We currently sit at the halfway mark of the Asian T20 World Cup Qualifiers and like the recent European qualifiers, we look to be set for a nail biter.
Nepal entered the tournament as favourites, but a shock upset in their first match of the tournament to Qatar blew the competition wide open. After UAE was given a bye through this event by virtue of winning the hosting rights to the T20 World Cup Global Qualifier, the five sides in Singapore are battling out for the single remaining Asian qualifier spot.
Singapore opened the competition in style with a 33 run victory over Qatar. The hosts set Qatar 186 runs for victory, and the Gulf state was only able to score 153 in reply. In the second match of the opening day, Malaysia opened its campaign with a comfortable 42 run victory after bowling Kuwait out for 120.
A rain affected day two started with a boilover as Nepal were skittled for 122 by a spirited Qatar. Despite a flurry of wickets with the total in sight, the Qatari pair of Rizlan and Sarwar were able to hold their nerve and guided their side home with four balls remaining. The final match of the second day between Singapore and Kuwait was washed out due to rain.
The only match on day three was also rain reduced to just nine overs each. Nepal won the toss and inserted Malaysia, who set what appeared to be a defendable score of 83 from their nine overs on a rapidly deteriorating wicket square. Nepal, however, showed their class in chasing the score with an over to spare, thanks to an incredible 51 off 21 balls from stand-in skipper Gyanendra Malla.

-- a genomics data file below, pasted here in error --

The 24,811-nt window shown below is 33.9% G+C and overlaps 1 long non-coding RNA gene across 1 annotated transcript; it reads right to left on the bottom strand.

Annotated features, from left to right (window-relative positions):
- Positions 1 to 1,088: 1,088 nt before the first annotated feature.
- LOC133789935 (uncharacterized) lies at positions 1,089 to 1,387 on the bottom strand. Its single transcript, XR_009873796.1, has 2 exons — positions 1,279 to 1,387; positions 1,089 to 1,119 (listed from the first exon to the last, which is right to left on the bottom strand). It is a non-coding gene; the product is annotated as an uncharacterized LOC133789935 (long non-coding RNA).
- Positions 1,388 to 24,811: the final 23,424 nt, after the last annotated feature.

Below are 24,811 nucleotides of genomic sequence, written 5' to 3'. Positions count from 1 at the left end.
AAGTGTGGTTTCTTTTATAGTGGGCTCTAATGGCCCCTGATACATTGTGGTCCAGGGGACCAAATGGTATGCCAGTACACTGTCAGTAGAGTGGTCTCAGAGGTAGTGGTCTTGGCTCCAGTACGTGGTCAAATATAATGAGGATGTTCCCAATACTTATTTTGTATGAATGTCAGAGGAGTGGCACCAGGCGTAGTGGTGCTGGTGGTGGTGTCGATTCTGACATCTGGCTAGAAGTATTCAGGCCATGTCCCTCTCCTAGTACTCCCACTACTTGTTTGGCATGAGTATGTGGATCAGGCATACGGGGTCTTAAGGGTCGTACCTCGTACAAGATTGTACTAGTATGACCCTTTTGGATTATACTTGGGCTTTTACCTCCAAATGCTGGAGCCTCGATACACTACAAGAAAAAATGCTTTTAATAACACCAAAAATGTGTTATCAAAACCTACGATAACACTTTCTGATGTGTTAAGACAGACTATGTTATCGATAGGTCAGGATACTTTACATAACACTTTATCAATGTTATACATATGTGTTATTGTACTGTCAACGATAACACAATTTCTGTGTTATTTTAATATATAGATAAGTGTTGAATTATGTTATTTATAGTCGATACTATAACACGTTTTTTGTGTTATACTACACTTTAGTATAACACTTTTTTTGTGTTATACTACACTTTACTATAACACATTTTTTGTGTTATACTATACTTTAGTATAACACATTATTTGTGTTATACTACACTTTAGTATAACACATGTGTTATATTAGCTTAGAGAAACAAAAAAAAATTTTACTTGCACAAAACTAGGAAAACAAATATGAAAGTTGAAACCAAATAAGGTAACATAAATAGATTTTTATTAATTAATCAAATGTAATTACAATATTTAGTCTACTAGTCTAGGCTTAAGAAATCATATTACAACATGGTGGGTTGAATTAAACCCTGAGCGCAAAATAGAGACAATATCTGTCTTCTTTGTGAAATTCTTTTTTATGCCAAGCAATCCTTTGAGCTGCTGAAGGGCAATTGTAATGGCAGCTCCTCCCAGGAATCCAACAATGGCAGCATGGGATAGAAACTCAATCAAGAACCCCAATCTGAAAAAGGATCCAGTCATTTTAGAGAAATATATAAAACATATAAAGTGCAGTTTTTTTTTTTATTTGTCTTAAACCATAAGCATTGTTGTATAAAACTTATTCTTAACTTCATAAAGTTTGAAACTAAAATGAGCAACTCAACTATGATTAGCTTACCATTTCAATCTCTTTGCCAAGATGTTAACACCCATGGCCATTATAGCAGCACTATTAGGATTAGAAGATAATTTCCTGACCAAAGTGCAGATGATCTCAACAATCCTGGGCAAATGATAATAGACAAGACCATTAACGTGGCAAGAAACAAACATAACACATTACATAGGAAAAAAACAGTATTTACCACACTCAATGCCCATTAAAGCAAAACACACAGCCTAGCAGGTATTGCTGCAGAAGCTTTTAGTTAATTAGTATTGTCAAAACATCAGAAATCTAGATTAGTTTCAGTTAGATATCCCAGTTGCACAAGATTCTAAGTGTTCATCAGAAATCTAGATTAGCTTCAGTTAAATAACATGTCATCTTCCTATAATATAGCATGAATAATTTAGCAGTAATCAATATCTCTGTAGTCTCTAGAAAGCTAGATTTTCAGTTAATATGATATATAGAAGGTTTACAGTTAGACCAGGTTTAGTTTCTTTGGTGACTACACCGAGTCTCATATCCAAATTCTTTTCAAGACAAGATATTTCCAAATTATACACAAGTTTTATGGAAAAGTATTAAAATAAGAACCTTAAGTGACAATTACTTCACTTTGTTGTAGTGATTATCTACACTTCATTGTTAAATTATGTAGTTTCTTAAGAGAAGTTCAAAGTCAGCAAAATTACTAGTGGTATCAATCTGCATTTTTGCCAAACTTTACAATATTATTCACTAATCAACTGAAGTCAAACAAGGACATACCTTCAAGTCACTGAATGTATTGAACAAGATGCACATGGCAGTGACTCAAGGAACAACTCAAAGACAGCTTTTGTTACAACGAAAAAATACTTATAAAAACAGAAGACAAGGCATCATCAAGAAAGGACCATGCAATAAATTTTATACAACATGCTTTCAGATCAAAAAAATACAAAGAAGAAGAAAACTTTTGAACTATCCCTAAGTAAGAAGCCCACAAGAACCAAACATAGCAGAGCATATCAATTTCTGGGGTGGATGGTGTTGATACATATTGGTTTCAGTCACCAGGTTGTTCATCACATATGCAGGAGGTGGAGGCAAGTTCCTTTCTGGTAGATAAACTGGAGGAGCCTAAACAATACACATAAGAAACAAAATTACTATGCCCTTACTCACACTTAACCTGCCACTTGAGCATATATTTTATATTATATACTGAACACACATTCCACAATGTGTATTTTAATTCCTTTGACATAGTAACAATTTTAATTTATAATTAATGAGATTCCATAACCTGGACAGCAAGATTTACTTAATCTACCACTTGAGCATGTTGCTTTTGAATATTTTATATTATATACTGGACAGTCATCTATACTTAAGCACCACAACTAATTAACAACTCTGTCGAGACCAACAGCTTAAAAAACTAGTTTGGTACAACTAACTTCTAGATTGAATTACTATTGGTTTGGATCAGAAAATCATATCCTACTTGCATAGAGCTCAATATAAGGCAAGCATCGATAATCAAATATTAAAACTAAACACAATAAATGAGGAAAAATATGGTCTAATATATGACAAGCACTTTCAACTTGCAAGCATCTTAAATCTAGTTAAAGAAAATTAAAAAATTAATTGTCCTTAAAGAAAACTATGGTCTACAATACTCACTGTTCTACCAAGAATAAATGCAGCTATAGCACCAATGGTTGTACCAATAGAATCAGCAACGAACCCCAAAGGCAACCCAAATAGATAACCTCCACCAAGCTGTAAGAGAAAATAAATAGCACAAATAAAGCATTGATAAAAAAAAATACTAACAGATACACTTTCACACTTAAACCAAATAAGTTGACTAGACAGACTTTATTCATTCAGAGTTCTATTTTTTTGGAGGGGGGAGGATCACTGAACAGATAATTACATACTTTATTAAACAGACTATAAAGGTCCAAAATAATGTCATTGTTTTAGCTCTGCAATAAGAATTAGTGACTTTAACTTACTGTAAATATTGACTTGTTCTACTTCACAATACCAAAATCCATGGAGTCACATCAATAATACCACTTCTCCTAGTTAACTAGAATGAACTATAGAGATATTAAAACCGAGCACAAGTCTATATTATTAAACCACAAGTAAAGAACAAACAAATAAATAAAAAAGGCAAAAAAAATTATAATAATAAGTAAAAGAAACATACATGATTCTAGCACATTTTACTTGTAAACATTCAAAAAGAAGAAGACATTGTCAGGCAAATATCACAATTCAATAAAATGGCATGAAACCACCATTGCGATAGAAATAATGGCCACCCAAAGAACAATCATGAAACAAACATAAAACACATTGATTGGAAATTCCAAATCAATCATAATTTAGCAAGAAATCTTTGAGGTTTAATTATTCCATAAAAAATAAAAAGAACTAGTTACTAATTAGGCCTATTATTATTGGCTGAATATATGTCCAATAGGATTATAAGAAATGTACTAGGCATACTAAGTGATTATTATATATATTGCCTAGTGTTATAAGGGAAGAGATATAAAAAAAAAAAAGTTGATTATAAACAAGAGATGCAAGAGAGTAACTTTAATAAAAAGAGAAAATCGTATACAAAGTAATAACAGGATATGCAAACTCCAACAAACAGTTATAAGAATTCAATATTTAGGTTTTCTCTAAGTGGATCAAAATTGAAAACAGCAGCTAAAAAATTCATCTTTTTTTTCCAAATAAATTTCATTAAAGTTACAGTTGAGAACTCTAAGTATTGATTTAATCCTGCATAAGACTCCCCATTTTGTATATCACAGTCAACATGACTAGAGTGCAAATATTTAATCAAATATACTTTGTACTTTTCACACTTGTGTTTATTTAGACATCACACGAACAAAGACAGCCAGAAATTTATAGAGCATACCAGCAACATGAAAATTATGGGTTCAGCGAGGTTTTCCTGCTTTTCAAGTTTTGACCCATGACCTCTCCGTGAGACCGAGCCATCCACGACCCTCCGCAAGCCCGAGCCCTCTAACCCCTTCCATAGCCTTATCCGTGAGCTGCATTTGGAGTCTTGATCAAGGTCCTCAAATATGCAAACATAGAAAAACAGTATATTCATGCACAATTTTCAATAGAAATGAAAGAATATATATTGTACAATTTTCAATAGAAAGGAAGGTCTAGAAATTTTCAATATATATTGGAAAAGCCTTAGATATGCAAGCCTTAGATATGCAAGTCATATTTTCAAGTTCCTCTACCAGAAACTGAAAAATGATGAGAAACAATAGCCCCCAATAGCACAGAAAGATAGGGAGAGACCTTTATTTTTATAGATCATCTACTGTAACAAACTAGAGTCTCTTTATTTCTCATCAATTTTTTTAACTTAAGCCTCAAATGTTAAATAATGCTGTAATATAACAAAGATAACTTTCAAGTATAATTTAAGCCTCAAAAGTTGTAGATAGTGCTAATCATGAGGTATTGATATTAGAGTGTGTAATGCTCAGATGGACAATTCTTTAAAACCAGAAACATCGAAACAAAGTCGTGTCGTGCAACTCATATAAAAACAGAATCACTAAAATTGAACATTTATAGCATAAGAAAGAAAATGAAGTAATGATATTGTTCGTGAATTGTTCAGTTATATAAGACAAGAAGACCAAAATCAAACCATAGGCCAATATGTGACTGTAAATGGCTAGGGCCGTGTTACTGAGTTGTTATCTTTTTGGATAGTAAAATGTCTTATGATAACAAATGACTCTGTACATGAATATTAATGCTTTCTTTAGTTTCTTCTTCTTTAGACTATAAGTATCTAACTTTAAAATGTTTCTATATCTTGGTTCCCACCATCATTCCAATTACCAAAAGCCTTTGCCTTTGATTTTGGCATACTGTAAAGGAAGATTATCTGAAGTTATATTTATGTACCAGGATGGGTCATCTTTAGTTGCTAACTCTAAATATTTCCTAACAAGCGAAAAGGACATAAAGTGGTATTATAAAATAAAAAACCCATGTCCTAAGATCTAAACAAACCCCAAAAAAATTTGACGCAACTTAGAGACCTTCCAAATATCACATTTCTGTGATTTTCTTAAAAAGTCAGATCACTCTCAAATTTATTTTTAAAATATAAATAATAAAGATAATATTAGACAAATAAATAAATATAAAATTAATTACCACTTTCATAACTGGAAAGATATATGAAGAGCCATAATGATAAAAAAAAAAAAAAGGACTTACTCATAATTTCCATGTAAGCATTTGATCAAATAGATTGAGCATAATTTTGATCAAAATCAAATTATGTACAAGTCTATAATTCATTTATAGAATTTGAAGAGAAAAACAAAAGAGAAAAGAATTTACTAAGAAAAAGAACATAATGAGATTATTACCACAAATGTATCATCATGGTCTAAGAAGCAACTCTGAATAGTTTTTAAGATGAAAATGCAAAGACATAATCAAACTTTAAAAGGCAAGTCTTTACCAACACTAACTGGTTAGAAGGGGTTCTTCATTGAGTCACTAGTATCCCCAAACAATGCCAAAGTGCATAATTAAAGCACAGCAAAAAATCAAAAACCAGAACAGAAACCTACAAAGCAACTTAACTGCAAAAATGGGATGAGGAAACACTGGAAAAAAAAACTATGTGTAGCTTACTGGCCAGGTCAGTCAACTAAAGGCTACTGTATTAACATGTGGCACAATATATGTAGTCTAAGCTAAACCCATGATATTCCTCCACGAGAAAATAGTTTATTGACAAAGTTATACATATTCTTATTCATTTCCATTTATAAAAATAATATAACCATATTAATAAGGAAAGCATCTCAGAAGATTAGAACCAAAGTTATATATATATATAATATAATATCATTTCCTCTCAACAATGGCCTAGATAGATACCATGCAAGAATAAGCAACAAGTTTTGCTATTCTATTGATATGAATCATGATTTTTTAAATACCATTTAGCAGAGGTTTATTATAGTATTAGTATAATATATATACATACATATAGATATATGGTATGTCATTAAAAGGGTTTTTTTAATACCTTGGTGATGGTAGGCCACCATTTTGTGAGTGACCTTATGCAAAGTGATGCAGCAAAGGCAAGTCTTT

With five matches to play, the ladder is evenly poised – all five teams still have a mathematical chance to book their ticket to UAE for the 14-team global qualifier.
Let’s take a look at the three remaining match days.:
The opening match of day four between Kuwait and Qatar is an early final for both, with the loser being effectively eliminated. While Singapore has a twelve place advantage in the T20 rankings, Malaysia’s recent form will give them the confidence they can upset the hosts in the afternoon fixture.
Nepal will be highly fancied to pick up two points and a NRR boost on Saturday morning against Kuwait, and Malaysia takes on the impressive Qataris in the steamy heat of a Singapore summer afternoon.
During the recent European qualifiers, fans had to wait until after the last ball of the final game when it was the calculator of the match officials that determined the winner by net run rate. Depending on the results of Friday and Saturday, Sunday’s 9.30am fixture, the last of the tournament, could be a grand final in every way except its name when the Rhinos from the base of the Himalayas take on the hosts from the Lion City.
A mouth-watering three days of cricket ahead is not to be missed!